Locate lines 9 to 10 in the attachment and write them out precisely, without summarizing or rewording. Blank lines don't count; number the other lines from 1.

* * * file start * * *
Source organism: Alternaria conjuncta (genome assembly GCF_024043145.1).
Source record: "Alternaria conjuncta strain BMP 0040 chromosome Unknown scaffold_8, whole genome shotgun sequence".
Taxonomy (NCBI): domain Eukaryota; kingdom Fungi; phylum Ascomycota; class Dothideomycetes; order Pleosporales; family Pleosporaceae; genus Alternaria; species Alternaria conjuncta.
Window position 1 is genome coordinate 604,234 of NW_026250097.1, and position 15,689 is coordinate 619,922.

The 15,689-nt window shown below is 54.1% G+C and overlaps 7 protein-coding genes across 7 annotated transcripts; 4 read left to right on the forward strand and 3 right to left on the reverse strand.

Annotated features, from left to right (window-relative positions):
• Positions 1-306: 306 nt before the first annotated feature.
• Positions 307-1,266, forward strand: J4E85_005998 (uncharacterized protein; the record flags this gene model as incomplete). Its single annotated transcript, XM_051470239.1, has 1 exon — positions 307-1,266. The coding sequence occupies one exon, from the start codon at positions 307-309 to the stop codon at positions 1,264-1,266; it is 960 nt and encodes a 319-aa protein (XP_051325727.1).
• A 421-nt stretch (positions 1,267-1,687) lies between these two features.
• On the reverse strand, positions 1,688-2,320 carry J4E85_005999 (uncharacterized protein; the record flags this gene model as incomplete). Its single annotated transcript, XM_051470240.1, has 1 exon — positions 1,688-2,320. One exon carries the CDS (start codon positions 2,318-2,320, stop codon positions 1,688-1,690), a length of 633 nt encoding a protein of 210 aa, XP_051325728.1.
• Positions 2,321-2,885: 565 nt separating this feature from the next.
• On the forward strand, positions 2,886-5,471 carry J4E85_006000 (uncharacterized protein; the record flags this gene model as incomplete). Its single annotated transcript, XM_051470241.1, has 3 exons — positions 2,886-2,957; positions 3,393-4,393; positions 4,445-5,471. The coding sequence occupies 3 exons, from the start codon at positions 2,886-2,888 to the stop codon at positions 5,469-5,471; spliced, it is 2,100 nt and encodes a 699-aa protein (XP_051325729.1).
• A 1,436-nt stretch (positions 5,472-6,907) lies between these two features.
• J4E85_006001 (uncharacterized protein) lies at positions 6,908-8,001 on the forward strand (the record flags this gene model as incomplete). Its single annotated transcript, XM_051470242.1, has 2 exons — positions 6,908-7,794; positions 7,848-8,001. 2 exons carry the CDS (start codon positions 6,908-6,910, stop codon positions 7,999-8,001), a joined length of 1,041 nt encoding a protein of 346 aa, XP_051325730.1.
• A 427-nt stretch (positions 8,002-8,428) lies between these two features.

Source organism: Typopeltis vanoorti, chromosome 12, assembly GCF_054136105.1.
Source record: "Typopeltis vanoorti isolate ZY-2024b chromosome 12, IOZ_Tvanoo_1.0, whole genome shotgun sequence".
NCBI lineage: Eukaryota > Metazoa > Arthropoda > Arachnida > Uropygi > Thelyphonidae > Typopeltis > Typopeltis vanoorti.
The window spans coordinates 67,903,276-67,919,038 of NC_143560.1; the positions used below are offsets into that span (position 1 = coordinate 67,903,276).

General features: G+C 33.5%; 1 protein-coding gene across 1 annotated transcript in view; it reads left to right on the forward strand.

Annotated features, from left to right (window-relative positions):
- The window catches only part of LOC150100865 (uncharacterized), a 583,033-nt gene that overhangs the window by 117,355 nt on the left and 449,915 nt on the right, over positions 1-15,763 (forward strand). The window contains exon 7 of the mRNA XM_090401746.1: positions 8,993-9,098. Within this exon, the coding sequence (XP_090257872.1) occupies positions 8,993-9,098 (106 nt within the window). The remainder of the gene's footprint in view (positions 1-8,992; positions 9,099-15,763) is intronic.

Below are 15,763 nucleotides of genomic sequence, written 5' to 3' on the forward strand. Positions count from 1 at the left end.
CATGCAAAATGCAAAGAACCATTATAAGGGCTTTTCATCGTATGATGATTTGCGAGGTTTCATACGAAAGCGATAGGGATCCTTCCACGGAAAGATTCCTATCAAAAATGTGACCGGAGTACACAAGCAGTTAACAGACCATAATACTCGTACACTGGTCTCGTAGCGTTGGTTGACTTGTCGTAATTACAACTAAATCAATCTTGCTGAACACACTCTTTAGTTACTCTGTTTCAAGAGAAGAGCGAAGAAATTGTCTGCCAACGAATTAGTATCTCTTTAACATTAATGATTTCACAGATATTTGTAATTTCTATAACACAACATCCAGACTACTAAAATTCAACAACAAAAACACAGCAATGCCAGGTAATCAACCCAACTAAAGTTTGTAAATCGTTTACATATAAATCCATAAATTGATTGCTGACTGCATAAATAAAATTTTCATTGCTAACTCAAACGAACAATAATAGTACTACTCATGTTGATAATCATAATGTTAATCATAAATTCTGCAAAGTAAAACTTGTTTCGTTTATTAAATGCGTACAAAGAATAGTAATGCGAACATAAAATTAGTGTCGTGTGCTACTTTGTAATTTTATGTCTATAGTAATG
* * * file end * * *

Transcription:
• A 421-nt stretch (positions 1,267-1,687) lies between these two features.
• On the reverse strand, positions 1,688-2,320 carry J4E85_005999 (uncharacterized protein; the record flags this gene model as incomplete). Its single annotated transcript, XM_051470240.1, has 1 exon — positions 1,688-2,320. One exon carries the CDS (start codon positions 2,318-2,320, stop codon positions 1,688-1,690), a length of 633 nt encoding a protein of 210 aa, XP_051325728.1.